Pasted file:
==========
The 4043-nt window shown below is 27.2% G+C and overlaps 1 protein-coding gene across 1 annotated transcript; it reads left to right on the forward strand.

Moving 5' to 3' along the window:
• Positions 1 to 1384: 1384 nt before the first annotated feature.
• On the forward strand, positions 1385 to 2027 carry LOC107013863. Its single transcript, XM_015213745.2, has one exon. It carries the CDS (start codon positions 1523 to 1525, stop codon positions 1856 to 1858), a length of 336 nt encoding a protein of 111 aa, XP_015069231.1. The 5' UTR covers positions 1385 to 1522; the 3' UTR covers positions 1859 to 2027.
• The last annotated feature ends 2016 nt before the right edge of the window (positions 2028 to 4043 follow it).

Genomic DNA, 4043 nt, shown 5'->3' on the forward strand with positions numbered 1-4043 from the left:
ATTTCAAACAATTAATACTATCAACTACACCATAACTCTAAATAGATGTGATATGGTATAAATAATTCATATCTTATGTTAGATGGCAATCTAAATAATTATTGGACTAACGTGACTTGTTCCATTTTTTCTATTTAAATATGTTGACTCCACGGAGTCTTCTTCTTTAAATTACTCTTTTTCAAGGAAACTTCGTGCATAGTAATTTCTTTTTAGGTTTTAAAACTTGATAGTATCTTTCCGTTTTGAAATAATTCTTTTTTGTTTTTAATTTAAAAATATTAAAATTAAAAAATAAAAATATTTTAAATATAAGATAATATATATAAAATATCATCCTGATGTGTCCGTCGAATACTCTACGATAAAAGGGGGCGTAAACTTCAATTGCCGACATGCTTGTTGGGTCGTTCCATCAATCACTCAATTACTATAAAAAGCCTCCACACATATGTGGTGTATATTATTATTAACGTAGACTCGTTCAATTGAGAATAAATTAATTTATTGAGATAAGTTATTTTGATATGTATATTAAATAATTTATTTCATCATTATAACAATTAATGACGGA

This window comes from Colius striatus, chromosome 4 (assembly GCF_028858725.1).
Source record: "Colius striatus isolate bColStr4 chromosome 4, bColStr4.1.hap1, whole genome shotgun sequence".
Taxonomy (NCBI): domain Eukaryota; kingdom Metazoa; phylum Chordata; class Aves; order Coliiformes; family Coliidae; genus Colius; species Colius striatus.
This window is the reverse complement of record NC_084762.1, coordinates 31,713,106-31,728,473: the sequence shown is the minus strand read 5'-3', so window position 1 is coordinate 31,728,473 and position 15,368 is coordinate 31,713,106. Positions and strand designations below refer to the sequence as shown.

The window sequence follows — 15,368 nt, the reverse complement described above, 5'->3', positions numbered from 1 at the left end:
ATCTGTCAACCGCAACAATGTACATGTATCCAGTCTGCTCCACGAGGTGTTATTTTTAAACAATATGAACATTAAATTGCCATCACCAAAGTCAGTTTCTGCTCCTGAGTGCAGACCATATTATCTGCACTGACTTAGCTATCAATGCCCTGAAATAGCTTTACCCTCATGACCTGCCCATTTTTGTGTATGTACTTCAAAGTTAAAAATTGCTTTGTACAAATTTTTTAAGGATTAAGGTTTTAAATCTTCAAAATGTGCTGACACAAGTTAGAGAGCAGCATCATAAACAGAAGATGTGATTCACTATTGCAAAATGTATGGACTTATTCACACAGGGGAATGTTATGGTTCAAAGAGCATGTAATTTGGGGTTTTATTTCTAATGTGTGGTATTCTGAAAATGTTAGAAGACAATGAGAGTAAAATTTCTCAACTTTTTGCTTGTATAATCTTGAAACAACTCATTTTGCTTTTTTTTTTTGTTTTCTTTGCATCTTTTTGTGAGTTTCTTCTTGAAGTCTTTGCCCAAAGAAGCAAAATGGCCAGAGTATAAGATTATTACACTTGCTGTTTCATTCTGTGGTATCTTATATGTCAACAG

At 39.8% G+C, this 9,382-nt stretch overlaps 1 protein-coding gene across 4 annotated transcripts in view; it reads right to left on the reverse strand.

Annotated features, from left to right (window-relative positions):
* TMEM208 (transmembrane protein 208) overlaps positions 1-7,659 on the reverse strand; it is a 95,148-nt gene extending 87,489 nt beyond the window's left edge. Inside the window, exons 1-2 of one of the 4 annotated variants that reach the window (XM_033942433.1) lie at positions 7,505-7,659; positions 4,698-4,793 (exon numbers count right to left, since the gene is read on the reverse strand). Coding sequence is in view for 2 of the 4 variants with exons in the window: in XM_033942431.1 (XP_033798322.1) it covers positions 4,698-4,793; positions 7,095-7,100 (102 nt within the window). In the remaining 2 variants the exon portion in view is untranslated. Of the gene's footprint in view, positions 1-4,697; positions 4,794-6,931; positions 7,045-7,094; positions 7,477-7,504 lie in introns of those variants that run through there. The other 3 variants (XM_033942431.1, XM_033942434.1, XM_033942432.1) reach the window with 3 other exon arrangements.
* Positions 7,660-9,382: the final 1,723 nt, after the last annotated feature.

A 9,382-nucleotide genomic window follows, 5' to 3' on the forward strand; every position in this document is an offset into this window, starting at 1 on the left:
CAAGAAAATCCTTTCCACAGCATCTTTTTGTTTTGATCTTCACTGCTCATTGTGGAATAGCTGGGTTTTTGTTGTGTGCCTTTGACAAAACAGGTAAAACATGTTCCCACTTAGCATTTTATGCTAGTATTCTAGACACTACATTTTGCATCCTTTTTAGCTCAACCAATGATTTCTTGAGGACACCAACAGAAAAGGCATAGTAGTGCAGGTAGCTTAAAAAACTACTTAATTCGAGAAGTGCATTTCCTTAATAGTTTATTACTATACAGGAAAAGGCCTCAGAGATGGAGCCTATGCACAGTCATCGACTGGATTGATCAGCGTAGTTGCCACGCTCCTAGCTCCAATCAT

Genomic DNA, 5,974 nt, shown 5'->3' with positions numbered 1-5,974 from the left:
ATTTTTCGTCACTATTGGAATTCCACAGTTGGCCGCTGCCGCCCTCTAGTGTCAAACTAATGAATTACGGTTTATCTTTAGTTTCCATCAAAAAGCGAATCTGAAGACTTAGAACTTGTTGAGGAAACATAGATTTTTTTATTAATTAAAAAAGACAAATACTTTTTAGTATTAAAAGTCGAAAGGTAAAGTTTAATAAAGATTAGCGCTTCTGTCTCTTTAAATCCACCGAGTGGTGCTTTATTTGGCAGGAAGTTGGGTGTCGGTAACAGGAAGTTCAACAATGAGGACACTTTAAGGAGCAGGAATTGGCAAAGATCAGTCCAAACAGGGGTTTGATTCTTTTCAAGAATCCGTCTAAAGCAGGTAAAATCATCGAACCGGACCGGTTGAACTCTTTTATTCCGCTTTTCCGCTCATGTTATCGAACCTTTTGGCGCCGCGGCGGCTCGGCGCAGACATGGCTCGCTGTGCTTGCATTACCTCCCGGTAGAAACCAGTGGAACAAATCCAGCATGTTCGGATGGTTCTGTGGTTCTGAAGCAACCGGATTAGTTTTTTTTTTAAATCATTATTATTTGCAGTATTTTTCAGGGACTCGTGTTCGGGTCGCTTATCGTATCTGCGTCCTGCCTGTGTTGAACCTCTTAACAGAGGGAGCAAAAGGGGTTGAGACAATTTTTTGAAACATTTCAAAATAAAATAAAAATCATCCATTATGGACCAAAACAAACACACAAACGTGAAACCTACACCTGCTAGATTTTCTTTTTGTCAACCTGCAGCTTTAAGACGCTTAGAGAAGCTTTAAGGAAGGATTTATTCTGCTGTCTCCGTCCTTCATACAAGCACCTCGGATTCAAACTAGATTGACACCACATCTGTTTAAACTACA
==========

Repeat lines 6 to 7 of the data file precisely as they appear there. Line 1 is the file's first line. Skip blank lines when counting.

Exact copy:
Genomic DNA, 4043 nt, shown 5'->3' on the forward strand with positions numbered 1-4043 from the left:
ATTTCAAACAATTAATACTATCAACTACACCATAACTCTAAATAGATGTGATATGGTATAAATAATTCATATCTTATGTTAGATGGCAATCTAAATAATTATTGGACTAACGTGACTTGTTCCATTTTTTCTATTTAAATATGTTGACTCCACGGAGTCTTCTTCTTTAAATTACTCTTTTTCAAGGAAACTTCGTGCATAGTAATTTCTTTTTAGGTTTTAAAACTTGATAGTATCTTTCCGTTTTGAAATAATTCTTTTTTGTTTTTAATTTAAAAATATTAAAATTAAAAAATAAAAATATTTTAAATATAAGATAATATATATAAAATATCATCCTGATGTGTCCGTCGAATACTCTACGATAAAAGGGGGCGTAAACTTCAATTGCCGACATGCTTGTTGGGTCGTTCCATCAATCACTCAATTACTATAAAAAGCCTCCACACATATGTGGTGTATATTATTATTAACGTAGACTCGTTCAATTGAGAATAAATTAATTTATTGAGATAAGTTATTTTGATATGTATATTAAATAATTTATTTCATCATTATAACAATTAATGACGGA